Mr Casha’s tenacity could also be found in several of his articles and witty blog-posts, but his true tour de force arguably came in the dreaded comment sections underneath said articles. Most people would stay away from such comment sections like the plague, but Mr Casha relished in the opportunity, never ceasing from probing the right questions, landing the most controversial of statements and letting be known to all those who wander what he considers to be the right and/or wrong parts of the subject matter, whatever it is. He was also at the forefront of a large number of social revolutions during the past recent years: from his hard-line views on religion and the Catholic Church, to him joining in the march organised by GEM in favour of the morning-after pill. Multiple adversaries disagreed with his views and ideological positions, but beneath Mr Casha’s stoic exterior lay an individual with a colourful passion for his beliefs, and an exuberant appetite in sharing them with all those who wanted to listen. His untimely passing might have left a horrible void in the comments section of the page that only a few would be brave enough to fill in. His stead-fast ideological views on modern-day secularism and natural preservation will have to find new torch-bearers. And surely, much more needs to be said about the original cause of his medical troubles, and how road safety for motorcycles and pedestrian is beyond abysmal. Surely, isn’t any life lost in a traffic accident a huge waste, let alone the large numbers who die each year?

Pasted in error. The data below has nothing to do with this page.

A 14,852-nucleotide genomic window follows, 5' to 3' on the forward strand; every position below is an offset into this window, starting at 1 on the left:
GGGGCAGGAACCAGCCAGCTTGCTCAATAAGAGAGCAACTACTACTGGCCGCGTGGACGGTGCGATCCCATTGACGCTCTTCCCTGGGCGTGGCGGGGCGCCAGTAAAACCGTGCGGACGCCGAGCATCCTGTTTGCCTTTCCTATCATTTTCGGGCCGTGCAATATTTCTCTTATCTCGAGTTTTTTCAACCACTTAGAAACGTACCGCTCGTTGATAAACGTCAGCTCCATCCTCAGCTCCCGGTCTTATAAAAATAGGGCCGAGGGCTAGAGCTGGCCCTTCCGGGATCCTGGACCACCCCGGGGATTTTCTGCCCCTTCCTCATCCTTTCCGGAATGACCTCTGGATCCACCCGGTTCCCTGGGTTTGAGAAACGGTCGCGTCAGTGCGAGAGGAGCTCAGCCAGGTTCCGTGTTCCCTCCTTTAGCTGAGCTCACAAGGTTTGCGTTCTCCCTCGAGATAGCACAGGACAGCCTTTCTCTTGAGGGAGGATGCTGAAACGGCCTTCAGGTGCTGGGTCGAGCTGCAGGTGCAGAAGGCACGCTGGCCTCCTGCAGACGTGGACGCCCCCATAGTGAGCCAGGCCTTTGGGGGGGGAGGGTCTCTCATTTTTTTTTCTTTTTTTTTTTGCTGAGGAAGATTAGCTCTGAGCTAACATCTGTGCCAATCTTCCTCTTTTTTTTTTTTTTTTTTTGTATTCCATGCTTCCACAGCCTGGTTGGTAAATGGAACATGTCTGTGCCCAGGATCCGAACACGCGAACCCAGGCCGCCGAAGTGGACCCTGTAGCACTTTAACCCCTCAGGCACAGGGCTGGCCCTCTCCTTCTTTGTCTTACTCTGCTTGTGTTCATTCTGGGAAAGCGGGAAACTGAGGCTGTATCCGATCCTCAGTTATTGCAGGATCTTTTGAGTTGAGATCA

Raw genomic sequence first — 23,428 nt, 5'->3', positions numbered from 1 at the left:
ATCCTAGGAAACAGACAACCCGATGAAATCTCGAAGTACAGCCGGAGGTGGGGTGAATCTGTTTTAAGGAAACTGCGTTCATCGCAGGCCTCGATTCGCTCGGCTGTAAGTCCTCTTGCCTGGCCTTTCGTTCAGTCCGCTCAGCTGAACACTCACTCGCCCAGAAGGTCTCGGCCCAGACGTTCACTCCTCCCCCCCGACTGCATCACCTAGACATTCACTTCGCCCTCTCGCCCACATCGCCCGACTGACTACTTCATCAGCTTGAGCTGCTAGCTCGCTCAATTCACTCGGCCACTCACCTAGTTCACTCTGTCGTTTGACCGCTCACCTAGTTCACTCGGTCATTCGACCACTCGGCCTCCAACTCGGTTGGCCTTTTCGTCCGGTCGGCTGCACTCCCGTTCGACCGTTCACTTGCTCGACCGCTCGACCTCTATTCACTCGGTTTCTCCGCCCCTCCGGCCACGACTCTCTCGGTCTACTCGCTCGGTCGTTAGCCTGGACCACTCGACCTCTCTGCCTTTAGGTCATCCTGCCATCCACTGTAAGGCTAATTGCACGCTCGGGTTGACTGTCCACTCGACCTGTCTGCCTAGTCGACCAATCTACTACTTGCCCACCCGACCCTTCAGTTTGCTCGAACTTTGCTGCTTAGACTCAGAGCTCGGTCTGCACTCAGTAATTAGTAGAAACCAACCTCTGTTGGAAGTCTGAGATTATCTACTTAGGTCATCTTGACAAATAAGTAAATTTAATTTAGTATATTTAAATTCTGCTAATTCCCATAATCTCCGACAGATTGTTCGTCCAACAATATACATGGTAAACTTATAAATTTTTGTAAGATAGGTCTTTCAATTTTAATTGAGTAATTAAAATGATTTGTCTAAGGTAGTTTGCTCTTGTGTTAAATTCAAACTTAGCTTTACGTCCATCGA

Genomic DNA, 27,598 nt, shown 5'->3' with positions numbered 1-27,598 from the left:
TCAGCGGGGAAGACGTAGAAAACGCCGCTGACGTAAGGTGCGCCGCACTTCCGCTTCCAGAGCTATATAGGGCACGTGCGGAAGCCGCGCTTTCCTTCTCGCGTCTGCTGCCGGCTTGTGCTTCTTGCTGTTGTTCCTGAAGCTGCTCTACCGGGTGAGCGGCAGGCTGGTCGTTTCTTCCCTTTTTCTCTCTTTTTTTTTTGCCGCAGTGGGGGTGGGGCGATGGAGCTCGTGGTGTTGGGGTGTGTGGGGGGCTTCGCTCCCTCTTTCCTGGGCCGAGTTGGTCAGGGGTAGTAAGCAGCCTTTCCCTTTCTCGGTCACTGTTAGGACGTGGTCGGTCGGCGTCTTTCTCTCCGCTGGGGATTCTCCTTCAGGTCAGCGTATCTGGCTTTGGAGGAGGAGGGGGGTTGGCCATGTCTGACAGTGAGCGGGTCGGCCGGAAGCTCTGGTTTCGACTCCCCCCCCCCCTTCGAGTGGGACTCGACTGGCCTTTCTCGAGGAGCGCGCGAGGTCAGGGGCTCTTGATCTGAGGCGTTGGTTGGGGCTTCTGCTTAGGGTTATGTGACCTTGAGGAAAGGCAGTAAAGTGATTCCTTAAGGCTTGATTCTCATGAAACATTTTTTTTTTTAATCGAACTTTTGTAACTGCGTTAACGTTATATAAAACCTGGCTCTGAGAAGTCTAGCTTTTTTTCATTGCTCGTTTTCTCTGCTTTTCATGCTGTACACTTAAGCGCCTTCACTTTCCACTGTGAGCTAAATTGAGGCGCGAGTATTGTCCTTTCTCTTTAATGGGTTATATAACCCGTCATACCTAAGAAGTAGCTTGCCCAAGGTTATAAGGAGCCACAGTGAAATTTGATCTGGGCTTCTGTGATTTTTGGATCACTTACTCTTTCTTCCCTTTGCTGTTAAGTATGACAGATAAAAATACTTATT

Time will tell about the future, but one, like this author, can always find solace in the past. After the JEF debate, I went round, thanked all the panelists for taking part, and Mr Casha left without stating too much, but only after noting that he was amused by the heated interjection of one of the female audience members during the debate. He remarked that he was probably more scared of the person asking the comment, then he was of the other speakers combined, just because she seemed so passionate and emotional. When I accidentally let slip that the audience member happened to be my significant other, he immediately started laughing and offered to buy coffee for both of us on the spot, which we refused.
A small gesture, but nonetheless no less trivial or gracious of the man who a generation of young, fiery activists of change followed closely and idolised, even unknowingly to him. As an organisation, Insite also owes him a great debt for the multiple times he worked with us and contributed to our organisation’s voice with our articles and our comment boards. He’ll be sorely missed.
Matthew Charles Zammit is a 21 year old, third year Law student, who’s the current Human Resources Manager of Insite Malta for the 2016/2017 academic year. He started as a writer, before becoming Editor, proceeding to Media Officer and moving to Chief Executive Officer during the 2015/2016 tenure.